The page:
Richard Weber, MD, Begins Tenure as President
of American College of Allergy, Asthma & Immunology
National Jewish Health allergist Richard Weber, MD, began his tenure November 13, 2012, as President of the American College of Allergy, Asthma & Immunology, a national association of 5,700 allergists, immunologists and allied healthcare professionals. The college is dedicated to improving the quality of patient care in allergy and immunology, which makes it a natural fit for Dr. Weber.
“I have done research over the years, but have always viewed myself primarily as a clinician and a teacher,” said Dr. Weber. “I try hard to focus on my clinical skills, keeping on top of the latest advances and, above all, taking time with patients and listening closely to their concerns.”
As president of the college, Dr. Weber plans to encourage practicing allergists to look beyond their bread and butter practices of treating hay fever and giving allergy shots to become more involved in addressing a wider variety of immune conditions for which they have training and expertise that can benefit patients.
“Clinical immunology permeates so much of medicine, from inflammatory bowel disease, to rheumatoid arthritis and some cardiac issues,” said Dr. Weber. “That is part of our training as allergist/immunologists, and we can contribute to diagnosis and care of those patients.”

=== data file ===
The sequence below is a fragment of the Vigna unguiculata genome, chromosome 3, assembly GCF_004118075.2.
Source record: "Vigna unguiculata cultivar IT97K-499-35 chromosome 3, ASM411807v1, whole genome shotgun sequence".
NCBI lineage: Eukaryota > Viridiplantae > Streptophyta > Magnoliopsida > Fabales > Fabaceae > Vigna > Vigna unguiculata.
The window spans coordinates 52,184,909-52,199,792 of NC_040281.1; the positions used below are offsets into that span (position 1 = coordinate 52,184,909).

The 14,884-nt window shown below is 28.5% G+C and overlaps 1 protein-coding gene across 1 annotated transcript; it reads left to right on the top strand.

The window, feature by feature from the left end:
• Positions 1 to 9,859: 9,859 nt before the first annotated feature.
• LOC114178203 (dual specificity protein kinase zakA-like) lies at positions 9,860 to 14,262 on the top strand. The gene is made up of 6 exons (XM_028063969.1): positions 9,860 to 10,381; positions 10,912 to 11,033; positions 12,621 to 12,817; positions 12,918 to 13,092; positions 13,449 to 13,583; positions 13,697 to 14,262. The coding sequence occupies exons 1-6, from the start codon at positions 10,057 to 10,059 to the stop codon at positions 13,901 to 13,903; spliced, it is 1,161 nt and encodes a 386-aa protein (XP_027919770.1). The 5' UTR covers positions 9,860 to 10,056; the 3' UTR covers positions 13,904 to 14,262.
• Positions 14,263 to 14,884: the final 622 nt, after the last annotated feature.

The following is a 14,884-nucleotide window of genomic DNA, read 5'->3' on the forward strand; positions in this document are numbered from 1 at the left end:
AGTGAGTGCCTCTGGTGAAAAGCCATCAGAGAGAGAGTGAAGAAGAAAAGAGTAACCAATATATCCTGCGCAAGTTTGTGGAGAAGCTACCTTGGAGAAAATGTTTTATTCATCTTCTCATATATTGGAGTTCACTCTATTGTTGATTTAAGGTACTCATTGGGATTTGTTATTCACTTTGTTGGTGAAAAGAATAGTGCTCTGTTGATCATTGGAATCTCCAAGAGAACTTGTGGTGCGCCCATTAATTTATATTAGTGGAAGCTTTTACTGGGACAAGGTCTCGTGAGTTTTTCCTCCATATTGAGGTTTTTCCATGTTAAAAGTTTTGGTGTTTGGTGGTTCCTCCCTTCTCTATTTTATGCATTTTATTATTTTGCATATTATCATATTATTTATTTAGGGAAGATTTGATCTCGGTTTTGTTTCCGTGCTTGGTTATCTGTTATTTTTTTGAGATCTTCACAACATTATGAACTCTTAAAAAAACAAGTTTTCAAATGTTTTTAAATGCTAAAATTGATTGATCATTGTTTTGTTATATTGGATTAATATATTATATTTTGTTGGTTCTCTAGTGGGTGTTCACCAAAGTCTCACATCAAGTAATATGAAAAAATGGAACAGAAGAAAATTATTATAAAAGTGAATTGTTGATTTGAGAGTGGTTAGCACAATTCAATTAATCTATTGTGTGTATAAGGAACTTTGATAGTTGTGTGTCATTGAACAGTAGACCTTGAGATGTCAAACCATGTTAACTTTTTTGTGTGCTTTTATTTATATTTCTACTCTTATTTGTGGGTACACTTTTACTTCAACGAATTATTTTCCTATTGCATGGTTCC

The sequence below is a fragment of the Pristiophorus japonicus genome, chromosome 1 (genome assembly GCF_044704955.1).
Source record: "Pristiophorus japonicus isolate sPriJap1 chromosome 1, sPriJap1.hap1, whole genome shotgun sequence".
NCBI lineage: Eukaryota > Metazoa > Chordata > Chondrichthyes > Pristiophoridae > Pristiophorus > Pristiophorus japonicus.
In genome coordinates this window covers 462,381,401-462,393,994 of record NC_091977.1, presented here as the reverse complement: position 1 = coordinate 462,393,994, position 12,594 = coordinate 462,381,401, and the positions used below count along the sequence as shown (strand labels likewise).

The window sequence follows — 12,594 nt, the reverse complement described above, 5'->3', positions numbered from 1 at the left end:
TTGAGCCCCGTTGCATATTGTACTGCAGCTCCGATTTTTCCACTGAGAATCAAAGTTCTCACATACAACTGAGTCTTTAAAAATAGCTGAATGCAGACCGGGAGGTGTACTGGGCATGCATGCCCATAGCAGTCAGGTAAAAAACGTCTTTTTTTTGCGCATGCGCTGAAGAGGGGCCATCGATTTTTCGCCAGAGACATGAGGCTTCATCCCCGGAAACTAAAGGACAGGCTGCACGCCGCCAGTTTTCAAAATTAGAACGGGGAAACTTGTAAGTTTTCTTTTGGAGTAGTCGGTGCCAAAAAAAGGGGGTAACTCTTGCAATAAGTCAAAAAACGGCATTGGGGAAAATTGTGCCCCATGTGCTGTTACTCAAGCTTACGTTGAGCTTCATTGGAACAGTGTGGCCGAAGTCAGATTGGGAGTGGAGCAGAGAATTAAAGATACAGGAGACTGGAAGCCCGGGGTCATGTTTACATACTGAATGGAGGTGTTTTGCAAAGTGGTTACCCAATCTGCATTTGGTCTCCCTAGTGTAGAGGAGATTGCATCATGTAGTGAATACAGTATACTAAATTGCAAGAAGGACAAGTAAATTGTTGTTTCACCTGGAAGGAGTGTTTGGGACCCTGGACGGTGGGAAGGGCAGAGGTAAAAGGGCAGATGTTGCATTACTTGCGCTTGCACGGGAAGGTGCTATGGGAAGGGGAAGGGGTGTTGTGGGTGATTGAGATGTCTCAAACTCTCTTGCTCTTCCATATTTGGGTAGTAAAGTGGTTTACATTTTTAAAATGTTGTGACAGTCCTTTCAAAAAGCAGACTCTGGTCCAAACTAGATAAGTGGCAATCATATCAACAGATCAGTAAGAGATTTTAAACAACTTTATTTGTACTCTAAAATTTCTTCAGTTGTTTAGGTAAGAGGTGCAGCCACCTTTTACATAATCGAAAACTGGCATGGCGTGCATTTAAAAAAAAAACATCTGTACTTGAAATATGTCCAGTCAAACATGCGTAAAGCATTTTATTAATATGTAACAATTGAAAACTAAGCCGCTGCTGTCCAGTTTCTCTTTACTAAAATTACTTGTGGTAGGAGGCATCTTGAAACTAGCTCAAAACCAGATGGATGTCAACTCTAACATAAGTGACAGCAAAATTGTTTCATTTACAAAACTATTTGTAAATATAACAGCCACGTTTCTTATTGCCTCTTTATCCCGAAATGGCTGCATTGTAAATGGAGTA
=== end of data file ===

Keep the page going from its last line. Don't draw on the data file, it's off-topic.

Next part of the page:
Dr. Weber has played numerous roles within the college, from serving as a regent for a decade, chairing the aerobiology committee for 15 years, and leading its annual workshop on pollen identification for 25 years. For the past several years, Dr. Weber, a devoted amateur photographer, has also taken cover photographs of different plants for each issue of the association’s journal, the Annals of Allergy, Asthma & Immunology, and written an accompanying essay on the plants’ biology, natural history and role in allergies.
At National Jewish, in addition to seeing a wide variety of allergic and asthmatic patients, Dr. Weber has developed special expertise in urticaria, and aspirin desensitization for patients with allergies to the medication. As one of the only places in the nation to perform such therapy, Dr. Weber sees patients from across the country.